COVID-19: Yes, we are open! See how we're protecting the health of our customers and protecting their property.
CLICK HERE

Of all the arthropods that are kept as pets, cockroaches are, surprisingly, one of the most popular. The cockroaches that are commonly kept as pets are not your typical cockroach pests that often infest homes; instead, the Madagascar hissing cockroach has long been the go-to species for people looking to become cockroach owners. While this species of cockroach is well known, very few people know why or how these cockroaches make their “hissing” sounds.

Madagascar hissing cockroaches look similar to common cockroaches, only they are larger, wingless and sport large horns. Madagascar hissing cockroaches use their horns during battle with other members of their species, much like how antlered animals fight in the wild. During these fights, the roaches let out the hissing sounds that they are named for. The winning cockroaches hiss more frequently than losing cockroaches, which can allow observers to place individual roaches within a power hierarchy. Madagascar hissing cockroaches produce their hissing sounds in order to attract mates. These roaches will also hiss when disturbed. For example, handling or shining a light on them will almost certainly put them into a bad mood which they will not hesitate to express with their hissing sounds.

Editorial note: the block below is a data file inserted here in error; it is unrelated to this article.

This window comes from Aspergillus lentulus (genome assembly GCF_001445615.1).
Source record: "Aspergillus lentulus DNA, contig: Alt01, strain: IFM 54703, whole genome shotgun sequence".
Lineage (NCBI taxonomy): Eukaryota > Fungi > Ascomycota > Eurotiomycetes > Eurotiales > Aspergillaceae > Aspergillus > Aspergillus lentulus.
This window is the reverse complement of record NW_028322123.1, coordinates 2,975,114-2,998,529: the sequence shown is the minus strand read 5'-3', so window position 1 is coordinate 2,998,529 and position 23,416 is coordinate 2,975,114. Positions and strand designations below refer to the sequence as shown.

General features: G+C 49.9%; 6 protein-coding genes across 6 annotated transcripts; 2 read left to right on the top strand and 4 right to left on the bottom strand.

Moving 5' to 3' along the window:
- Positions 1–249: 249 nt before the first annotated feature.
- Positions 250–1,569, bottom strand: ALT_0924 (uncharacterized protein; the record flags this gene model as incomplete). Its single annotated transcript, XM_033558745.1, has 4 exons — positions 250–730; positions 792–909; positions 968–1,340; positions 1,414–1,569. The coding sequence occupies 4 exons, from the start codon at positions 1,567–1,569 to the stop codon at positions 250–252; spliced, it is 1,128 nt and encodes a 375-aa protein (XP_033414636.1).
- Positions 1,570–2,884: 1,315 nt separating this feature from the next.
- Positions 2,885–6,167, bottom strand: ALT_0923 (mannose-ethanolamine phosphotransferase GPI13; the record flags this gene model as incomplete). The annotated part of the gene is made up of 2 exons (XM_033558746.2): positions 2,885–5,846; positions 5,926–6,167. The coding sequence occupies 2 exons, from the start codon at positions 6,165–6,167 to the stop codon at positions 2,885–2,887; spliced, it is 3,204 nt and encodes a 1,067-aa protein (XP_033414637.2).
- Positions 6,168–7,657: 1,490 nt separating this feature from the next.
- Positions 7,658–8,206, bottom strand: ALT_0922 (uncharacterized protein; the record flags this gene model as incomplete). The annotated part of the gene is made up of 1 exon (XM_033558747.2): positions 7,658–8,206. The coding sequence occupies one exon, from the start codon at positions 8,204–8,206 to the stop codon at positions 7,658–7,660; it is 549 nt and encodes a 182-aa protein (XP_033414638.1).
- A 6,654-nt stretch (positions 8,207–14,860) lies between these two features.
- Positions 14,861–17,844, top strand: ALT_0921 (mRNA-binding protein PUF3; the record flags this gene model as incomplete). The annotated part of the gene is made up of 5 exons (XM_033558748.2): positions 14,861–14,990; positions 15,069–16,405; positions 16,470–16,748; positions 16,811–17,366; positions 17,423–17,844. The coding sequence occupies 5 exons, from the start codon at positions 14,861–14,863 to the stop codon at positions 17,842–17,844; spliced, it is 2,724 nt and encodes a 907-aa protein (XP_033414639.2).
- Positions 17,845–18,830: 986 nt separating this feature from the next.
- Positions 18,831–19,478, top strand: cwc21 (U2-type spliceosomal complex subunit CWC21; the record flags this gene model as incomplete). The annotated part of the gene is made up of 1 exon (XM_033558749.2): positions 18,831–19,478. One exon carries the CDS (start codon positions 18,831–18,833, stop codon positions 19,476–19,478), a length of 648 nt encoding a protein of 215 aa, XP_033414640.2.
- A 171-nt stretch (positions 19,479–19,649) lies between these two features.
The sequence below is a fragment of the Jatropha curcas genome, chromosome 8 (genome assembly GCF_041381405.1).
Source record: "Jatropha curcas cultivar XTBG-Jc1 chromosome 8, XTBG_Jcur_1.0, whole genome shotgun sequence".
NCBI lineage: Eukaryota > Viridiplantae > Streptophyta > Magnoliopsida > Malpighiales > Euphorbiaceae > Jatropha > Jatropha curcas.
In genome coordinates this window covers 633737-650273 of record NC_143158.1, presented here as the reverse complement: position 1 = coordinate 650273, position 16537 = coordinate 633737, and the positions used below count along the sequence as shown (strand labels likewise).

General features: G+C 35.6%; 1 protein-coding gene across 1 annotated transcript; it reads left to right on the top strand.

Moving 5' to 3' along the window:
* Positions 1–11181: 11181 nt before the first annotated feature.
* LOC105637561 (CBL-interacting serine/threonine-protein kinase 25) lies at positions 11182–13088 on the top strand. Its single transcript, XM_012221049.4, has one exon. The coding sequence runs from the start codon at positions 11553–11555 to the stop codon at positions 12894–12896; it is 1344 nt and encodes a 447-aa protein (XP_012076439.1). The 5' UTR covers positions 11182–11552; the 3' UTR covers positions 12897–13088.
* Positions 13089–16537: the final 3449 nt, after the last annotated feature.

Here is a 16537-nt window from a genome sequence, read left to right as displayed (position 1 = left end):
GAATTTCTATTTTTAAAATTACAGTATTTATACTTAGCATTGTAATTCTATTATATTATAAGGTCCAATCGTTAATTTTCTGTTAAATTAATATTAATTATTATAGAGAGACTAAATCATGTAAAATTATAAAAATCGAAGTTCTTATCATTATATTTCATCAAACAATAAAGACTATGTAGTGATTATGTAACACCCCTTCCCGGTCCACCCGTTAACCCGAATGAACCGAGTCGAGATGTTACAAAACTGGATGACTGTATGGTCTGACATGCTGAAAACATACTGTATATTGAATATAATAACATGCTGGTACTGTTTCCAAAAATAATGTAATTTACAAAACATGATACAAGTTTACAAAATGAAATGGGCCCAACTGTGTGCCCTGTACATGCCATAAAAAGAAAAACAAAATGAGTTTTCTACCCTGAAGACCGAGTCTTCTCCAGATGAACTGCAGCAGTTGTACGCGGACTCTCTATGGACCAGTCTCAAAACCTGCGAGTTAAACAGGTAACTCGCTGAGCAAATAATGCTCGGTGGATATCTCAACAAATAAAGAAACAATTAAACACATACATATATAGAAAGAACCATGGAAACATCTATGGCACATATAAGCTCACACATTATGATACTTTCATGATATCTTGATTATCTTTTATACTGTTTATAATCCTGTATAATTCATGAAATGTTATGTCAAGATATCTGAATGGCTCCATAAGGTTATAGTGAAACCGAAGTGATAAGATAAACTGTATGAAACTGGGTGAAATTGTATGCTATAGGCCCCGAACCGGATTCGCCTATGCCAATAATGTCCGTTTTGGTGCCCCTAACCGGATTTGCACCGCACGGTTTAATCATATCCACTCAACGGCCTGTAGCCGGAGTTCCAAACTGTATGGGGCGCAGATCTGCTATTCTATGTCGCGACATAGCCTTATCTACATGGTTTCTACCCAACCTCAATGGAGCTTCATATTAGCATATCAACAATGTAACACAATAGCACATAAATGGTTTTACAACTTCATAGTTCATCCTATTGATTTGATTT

Madagascar hissing cockroaches are not the only insects that produce sounds that are audible to humans. Crickets and cicadas produce sounds by rubbing particular body parts together, but Madagascar hissing cockroaches produce their hissing sounds by breathing. Like all insects, hissing cockroaches gather and expel oxygen through holes in their body called spiracles. However, the spiracles of a Madagascar hissing cockroach are uniquely designed to produce a hissing sound when the insect releases oxygen. Like the vast majority of other cockroach species, Madagascar hissing cockroaches have never been classified as pests. These roaches are accustomed to living beneath rocks and logs within forested regions.

Have you ever heard a Madagascar hissing cockroach hiss?